How does hunting influence activity and spatial usage in wild boar Sus scrofa L.?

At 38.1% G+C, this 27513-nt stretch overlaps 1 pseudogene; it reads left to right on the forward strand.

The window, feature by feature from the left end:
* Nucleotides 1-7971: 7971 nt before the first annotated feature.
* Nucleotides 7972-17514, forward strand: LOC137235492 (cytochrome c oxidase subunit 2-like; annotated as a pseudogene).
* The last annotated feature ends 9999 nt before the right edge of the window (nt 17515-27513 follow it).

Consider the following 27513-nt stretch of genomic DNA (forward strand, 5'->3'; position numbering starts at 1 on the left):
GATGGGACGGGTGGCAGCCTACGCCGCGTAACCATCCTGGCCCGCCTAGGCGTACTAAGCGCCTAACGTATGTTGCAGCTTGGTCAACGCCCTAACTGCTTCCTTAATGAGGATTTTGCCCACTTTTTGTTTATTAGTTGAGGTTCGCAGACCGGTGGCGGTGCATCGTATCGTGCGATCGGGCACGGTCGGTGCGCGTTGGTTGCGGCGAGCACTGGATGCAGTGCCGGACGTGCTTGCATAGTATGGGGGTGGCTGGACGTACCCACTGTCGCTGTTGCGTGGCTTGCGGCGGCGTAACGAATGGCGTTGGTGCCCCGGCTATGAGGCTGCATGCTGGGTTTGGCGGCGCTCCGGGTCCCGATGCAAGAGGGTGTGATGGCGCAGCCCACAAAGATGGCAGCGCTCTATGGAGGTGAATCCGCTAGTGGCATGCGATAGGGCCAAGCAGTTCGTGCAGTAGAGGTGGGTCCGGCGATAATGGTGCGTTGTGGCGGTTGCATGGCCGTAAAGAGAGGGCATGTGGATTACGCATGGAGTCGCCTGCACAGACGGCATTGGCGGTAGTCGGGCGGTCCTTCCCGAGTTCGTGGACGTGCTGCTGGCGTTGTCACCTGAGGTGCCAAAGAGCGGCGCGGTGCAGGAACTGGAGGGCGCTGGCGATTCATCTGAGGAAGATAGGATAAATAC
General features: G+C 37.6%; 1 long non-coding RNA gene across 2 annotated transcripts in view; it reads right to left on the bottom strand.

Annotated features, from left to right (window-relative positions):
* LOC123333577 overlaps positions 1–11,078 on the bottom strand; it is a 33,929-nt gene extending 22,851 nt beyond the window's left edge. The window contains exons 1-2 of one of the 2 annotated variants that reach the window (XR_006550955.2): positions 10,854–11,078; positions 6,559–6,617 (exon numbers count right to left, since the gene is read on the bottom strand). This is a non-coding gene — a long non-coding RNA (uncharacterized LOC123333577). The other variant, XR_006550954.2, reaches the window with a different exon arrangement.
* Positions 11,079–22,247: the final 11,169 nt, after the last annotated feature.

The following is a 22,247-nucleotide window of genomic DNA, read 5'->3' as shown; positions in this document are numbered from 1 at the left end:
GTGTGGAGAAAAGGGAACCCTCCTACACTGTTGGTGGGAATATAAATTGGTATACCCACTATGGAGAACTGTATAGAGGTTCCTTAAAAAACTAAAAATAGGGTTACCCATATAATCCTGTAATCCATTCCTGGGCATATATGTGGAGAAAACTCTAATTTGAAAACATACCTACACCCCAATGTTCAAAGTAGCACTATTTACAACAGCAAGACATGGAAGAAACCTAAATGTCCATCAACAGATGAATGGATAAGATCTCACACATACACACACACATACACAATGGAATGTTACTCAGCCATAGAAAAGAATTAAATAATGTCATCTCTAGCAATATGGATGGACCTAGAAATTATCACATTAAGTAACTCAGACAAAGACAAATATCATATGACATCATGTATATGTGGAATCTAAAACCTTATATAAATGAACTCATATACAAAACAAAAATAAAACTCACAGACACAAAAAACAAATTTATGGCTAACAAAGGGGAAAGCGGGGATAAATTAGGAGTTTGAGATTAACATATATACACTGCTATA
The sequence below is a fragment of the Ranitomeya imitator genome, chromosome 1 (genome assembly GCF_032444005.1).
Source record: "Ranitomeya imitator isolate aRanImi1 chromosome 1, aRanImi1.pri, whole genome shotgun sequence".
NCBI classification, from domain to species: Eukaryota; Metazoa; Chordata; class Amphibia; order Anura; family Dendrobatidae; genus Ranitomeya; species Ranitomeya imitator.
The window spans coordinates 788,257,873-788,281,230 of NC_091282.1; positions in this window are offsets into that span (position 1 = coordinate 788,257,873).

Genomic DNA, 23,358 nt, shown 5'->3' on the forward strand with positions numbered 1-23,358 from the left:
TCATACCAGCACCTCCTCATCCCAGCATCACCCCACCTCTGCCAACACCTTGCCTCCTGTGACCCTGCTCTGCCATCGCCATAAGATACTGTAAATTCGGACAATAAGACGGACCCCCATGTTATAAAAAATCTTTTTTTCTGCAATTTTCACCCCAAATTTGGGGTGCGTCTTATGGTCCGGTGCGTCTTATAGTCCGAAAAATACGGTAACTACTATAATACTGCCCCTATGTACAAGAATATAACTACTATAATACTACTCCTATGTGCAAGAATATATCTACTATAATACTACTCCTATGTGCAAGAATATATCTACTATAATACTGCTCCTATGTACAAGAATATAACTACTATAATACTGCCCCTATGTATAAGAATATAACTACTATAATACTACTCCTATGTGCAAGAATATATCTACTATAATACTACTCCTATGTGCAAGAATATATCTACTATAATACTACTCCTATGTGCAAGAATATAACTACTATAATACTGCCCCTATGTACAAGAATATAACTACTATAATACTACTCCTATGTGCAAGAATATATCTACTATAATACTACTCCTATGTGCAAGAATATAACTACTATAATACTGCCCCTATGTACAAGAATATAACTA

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Increasing wild boar (Sus scrofa L.) population densities all over Europe cause severe economic problems. In popular belief, the wild boar is a more or less diurnal species, causing only minor problems when undisturbed, but is assumed to become nocturnal and wide-ranging when opposed to hunting pressure. In our study, we investigated the impact of hunting and several environmental factors on movements, spatial utilisation and activity patterns by radiotelemetry. Activity pattern revealed a mean proportion of diurnal activity of 12% of all localisations with a monthly change. The wild boar showed increased diurnal activity on undisturbed feeding habitats, especially in early summer. Different hunting methods did influence activity and spatial utilisation in terms of activity and smaller home ranges in areas with only single hunt, although this might be biased by seasonal effects. Flight distances increased significantly after single hunt and capture incidents, but still ranged inside the annual home ranges. Battues did not influence the spatial utilisation before and after hunt significantly. In only 14% of the observed cases did wild boar show small scaled escape movements after battues. The overlaps of home ranges did not change after battues.